From the pen of Dr. Sam Waldron:
In my book on eschatology, which is with some audacity entitled, The End Times Made Simple, I spent a considerable amount of energy and spilled a lot of ink attempting to provide a balanced treatment of the relation of the Church and Israel. I labored to show both the unity of the Church and Israel and the superiority of the Church to Israel. Similarly, I also attempted to fulfill both of the missions mentioned in the previous paragraph: (1) show that the Church is the Israel of God and (2) demonstrate how that can be said without asserting that the New Testament supports a spiritualizing hermeneutic. Finally, I provided a summary of the vast New Testament evidence which affirms the Church as the Israel of God. Since that work is readily accessible, I am not going to review and expand all that evidentiary material in our present discussion.
Rather, I want to focus in on a few key passages and provide a somewhat more detailed treatment of them in light of the claims made by MacArthur in his manifesto. What are MacArthur’s claims? The following quotation adequately represents them:
“The Bible calls God “The God of Israel” over 200 times— the God of Israel. There are over 2000 references to Israel in Scripture. Not one of them means anything but Israel. Not one of them, including Romans 9: 6 and Galatians 6: 16, which are the only two passages that Amillennialists go to, to try to convince us that these passages cancel out the other 2000. There is no difficulty in interpreting those as simply meaning Jews who were believers, “the Israel of God.” Israel always means Israel; it never means anything but Israel. Seventy-three New Testament uses of Israel always mean Israel.”
This is one of those outrageous statements which could be used to make MacArthur look and sound silly. I really want to avoid doing that. I want to give MacArthur credit for knowing that we actually go to about a “zillion” passages to prove the Church is the Israel of God– not just two. I don’t want to take seriously the Arminian-sounding illogic MacArthur seems to use here. “All always means all and never means anything but all.” To which the proper answer is, of course, “But what does all mean?” MacArthur does sound like that, doesn’t he? “Israel always means Israel and never means anything but Israel.” To which the proper answer is, “But what does Israel mean?”
I do not attribute such reasoning to MacArthur– even though it would be easy to do so. Yet, such statements are indeed “red meat” for the Premillennial faithful and need to be cooked for a while. Here is what I think he is saying– if we charitably broil the “red meat” found here. I will summarize it in several assertions: (1) Every scriptural reference to Israel is a reference to ethnic or national Israel. (2) The assertion that the Church is Israel is doubtful because it is supported only by two passages. In contrast, a multitude of passages clearly refer to ethnic Israel. (3) The two passages that are used to support the idea that the Church is the Israel of God can be easily interpreted in line with all the clear uses of Israel as ethnic or national Israel. Let me make three brief counter-observations in response to these assertions.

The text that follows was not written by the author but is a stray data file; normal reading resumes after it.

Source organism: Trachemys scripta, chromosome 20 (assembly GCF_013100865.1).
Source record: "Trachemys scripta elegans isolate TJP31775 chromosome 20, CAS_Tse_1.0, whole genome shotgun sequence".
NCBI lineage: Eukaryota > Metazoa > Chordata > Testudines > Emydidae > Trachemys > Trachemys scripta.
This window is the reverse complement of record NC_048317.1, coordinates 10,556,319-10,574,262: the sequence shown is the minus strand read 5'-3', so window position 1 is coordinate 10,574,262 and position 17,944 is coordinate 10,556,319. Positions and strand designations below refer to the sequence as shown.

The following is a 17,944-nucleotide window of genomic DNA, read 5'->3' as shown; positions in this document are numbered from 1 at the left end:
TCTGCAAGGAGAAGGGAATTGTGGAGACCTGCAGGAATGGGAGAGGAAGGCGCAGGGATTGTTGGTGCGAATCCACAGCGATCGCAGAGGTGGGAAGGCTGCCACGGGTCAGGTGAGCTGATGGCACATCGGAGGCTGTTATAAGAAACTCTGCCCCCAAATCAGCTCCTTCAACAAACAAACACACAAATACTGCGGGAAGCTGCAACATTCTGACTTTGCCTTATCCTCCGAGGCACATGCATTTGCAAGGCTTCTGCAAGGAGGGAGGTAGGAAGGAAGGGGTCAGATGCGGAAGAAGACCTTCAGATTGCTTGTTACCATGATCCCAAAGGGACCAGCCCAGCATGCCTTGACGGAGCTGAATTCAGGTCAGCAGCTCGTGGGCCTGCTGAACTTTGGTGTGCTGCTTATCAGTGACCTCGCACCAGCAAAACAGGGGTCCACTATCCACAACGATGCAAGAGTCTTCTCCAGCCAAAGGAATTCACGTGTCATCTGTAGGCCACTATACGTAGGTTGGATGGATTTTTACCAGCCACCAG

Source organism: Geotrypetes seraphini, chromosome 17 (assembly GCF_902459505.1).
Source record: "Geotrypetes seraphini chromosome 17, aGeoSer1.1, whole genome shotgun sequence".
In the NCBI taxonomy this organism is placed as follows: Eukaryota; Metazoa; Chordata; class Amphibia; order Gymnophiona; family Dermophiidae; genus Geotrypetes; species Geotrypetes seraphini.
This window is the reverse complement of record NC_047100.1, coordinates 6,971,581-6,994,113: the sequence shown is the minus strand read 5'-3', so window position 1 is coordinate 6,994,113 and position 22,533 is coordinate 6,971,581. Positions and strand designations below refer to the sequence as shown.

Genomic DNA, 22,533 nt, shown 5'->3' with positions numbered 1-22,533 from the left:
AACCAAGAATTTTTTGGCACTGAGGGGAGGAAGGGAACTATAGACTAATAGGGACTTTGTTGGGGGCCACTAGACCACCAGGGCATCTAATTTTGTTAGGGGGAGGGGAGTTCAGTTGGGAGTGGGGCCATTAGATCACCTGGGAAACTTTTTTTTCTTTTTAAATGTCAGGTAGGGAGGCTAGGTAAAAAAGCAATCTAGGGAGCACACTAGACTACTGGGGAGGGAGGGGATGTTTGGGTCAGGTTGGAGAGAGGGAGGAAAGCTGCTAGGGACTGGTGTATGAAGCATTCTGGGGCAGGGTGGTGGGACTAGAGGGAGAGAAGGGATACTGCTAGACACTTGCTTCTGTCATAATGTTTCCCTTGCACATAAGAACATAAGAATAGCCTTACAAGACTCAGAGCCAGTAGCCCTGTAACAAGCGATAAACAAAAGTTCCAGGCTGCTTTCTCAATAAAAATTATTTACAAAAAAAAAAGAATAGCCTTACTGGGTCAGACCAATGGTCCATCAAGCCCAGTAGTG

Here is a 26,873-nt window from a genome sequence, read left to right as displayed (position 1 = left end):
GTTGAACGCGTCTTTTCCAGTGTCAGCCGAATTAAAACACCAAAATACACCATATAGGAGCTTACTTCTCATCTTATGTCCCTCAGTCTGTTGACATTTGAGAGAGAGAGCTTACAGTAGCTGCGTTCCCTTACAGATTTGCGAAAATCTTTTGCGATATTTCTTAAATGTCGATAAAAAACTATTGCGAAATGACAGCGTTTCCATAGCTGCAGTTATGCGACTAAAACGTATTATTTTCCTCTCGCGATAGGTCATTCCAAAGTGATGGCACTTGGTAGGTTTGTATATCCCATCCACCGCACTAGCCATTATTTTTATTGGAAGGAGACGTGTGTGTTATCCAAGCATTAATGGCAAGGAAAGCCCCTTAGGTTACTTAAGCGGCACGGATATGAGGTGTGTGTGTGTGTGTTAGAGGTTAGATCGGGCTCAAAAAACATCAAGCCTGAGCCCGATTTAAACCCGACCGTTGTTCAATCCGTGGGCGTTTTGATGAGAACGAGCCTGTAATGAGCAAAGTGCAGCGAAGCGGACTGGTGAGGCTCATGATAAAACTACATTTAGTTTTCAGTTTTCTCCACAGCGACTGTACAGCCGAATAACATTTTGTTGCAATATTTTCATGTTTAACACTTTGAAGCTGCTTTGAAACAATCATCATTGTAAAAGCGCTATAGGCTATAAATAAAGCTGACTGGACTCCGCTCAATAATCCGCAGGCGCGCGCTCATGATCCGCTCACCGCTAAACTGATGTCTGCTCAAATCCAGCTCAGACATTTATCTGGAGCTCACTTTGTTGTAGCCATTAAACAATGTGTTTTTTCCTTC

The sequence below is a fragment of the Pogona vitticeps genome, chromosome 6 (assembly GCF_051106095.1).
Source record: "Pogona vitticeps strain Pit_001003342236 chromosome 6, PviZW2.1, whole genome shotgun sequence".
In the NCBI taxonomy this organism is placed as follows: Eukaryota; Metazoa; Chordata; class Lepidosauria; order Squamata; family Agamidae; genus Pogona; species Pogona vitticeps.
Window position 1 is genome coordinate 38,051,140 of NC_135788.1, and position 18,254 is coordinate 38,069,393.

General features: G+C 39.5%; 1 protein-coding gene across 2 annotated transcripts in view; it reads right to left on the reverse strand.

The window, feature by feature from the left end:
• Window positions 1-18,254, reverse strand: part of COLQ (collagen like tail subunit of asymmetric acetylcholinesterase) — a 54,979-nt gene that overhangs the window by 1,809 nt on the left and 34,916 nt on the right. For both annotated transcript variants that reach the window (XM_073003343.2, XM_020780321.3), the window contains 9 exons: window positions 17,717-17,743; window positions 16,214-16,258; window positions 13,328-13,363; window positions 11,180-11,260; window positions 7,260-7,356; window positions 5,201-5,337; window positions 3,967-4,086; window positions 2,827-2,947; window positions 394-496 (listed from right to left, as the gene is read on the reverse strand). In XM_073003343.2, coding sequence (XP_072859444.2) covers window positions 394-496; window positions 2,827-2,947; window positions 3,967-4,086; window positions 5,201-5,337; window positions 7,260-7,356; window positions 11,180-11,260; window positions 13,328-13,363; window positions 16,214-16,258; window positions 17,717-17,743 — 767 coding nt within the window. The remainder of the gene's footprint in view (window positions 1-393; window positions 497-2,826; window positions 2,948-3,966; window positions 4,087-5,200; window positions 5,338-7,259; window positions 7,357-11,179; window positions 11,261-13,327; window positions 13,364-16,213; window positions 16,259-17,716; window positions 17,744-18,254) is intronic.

First, MacArthur appears to adopt a kind of majority-rule hermeneutic in his understanding of the term “Israel.” In other words, he implies if the vast majority of biblical usages of a word carry a certain meaning, then we must assume that they all must carry this meaning. Now, in all charity, let me say that I assume MacArthur knows better than this and normally does better than this in his exegesis of Scripture. Nevertheless, his listeners are supposed to find the idea that two of the seventy-three New Testament occurrences of “Israel” might have a different meaning from the other seventy-one exceedingly doubtful or even impossible. But let us test that implication. Take the biblical word for heaven. It usually refers to the physical heavens where the birds fly and where the stars reside. But, in a minority of occurrences, heaven clearly refers to the heaven of God. Similarly, take the biblical word sheol as another example. It usually refers to the grave or what is physically below. But, in a minority of occurrences it clearly refers to what we call hell. Take also the biblical word for death. It usually and almost exclusively refers to physical death. Yet, in a very few cases (comparatively), it refers either to eternal death (the second death in the lake of fire– Revelation 2: 11) or spiritual death (total depravity and inability in sin– Ephesians 2: 1-3). Finally, take the Hebrew word Elohim, which occurs well over 2200 times in the Old Testament. Elohim almost always refers to either the true God or to false gods. Yet, there are a few famous cases in which it does not and cannot mean “god.” Rather, in those instances, it must mean a human ruler (Psalm 82: 6) or mighty angel (Psalm 8: 5). In light of this reality, there should be nothing particularly surprising (given the way the Bible uses words) if we were to discover that two of the seventy three uses of might actually refer to the Church.*
*Waldron, Samuel E. (2009-12-23). More of the End Times Made Simple (Kindle Locations 1132-1167). Calvary Press. Kindle Edition.